Lech Walesa thanks Slovakia’s VPN for its struggle for democracy

It is hard to say how the struggle for democracy in central Europe would have ended more than twenty years ago if the popular Slovak movement, Public Against Violence (VPN), had not taken part, said Lech Walesa at a meeting in Bratislava with former VPN leaders on November 17 to mark the 21st anniversary of the start of the Velvet Revolution in the former Czechoslovakia, the SITA newswire wrote.

It is hard to say how the struggle for democracy in central Europe would have ended more than twenty years ago if the popular Slovak movement, Public Against Violence (VPN), had not taken part, said Lech Walesa at a meeting in Bratislava with former VPN leaders on November 17 to mark the 21st anniversary of the start of the Velvet Revolution in the former Czechoslovakia, the SITA newswire wrote.

Walesa, a former Polish president, human rights activist and Nobel Peace Prize laureate in 1983 further said he came to thank the VPN. Walesa said that events of 1989 should be an encouragement today. "So that our grandchildren do not say that we were [only] good at demolition, but also at building something new."

Slovak Prime Minister Iveta Radičová took up his words. She said she believes the promise of November 1989 will be fulfilled and that truth and love would triumph. One of the founders of VPN, Ján Budaj, in turn thanked Lech Walesa for his contribution to toppling communism in central Europe. He called Walesa’s free trade union movement Solidarity, where a strike in 1980 at Gdansk shipyard indirectly triggered the collapse of the Eastern bloc, an icebreaker.

The Slovak Culture Ministry, which is located a few meters from the centre of events of November 1989, hosted this meeting of several persons who had addressed the gathered masses during the Velvet Revolution 21 years ago. On Wednesday, the group adopted a declaration called 20+, which presents their vision for future years. It was read by actor Matej Landl, SITA wrote.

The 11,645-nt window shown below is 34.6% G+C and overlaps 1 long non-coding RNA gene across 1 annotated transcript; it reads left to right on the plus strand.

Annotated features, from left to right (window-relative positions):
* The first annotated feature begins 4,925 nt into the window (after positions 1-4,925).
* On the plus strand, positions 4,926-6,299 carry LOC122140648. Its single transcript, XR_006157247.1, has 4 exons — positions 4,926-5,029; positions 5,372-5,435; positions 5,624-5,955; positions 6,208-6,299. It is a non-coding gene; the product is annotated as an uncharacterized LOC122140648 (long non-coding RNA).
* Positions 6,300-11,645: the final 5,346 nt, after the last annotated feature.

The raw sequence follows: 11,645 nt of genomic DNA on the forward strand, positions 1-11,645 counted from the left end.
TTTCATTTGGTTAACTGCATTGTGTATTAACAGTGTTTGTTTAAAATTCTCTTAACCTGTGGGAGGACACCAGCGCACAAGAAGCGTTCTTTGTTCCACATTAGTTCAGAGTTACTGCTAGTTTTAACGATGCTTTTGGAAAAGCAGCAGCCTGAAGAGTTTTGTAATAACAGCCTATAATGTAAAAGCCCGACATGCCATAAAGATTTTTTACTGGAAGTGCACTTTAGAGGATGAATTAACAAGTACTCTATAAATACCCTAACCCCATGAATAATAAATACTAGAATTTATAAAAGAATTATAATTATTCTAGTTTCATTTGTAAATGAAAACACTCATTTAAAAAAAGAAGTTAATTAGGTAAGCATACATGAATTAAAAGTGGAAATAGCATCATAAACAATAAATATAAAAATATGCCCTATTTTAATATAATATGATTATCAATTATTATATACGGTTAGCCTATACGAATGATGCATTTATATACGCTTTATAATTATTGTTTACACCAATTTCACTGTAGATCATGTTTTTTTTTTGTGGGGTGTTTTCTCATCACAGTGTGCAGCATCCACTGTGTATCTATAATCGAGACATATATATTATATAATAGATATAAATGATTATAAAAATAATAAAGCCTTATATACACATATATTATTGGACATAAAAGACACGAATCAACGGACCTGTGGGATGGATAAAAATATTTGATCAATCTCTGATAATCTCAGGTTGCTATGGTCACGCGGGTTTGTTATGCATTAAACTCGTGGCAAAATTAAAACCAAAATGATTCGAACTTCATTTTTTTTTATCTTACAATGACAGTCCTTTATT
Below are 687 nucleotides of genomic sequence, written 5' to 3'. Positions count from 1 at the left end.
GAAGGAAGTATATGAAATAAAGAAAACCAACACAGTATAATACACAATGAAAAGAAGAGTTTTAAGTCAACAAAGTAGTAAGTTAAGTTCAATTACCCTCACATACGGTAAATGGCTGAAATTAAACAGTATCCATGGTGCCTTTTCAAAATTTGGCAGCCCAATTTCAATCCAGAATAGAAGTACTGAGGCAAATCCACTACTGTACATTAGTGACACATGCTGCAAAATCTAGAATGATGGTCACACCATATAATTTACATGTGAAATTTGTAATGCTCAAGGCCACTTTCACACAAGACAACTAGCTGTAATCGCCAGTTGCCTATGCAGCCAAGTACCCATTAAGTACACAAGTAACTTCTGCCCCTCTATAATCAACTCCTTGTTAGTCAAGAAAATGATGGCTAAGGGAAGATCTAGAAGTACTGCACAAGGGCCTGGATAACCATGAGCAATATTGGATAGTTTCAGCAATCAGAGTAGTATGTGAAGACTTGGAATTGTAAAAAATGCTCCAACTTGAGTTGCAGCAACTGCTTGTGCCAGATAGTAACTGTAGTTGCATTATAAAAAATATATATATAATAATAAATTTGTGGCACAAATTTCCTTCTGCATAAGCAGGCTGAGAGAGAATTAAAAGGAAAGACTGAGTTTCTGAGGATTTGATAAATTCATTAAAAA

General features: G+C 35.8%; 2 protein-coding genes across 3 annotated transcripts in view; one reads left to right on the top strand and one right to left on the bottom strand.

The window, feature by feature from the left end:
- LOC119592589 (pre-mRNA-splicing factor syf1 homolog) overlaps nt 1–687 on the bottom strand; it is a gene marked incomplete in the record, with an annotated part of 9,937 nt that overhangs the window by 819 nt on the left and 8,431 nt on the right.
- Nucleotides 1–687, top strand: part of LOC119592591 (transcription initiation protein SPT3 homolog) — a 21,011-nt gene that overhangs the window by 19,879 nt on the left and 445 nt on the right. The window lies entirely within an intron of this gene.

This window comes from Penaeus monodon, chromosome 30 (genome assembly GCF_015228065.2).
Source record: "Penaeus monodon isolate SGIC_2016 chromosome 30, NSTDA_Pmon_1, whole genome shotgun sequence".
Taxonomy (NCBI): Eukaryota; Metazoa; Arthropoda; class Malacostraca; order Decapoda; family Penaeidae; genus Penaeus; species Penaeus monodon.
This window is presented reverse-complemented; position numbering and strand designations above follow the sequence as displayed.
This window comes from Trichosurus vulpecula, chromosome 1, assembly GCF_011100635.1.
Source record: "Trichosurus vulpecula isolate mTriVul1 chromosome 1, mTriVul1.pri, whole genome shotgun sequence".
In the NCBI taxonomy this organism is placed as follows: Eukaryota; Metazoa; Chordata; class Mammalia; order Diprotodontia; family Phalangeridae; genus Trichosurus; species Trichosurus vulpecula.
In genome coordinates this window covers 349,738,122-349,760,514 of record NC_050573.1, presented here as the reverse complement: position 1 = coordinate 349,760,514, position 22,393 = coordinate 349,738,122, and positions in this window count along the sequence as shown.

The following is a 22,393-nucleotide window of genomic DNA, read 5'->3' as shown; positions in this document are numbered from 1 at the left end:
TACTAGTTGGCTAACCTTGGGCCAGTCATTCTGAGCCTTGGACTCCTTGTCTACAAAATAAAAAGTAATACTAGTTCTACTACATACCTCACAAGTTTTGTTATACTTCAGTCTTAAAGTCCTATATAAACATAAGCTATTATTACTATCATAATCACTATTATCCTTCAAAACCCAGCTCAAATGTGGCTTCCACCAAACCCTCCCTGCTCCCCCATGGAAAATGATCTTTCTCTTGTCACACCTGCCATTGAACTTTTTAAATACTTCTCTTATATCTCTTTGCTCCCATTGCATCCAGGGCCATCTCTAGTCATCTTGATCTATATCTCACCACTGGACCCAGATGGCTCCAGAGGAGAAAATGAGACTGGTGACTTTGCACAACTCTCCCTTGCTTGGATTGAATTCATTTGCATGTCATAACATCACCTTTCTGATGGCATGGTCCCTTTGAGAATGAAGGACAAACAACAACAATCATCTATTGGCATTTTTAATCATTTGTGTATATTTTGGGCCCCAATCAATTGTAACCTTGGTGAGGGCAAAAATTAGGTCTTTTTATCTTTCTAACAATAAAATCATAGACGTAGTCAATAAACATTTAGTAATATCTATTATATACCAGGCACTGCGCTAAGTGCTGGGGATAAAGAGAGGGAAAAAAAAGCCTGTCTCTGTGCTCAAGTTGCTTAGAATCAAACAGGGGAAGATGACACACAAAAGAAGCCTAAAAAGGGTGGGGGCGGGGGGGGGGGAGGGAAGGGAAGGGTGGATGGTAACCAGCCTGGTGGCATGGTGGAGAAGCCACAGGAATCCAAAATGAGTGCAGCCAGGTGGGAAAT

The leaders of November 1989 also noted that problems brought about by dramatic
social changes cannot be overlooked. The time after the Velvet Revolution has brought substantial weakening of social cohesion, growth of nationalism and intolerance, new forms of misuse of power, corruption, and new threats to democracy.

The popular movement called Public Against Violence (VPN) was the leading democratic political force that influenced change in Slovakia between November 1989 and 1992. Its founders were Milan Kňažko, Ján Budaj, Fedor Gál, Peter Zajac, and Martin Bútora among others. It was the governing party in Slovakia from 1990 to 1992 but in the election in 1992 it did not reach the 5 percent limit to get into parliament.

Source: SITA

Compiled by Zuzana Vilikovská from press reports
The Slovak Spectator cannot vouch for the accuracy of the information presented in its Flash News postings.

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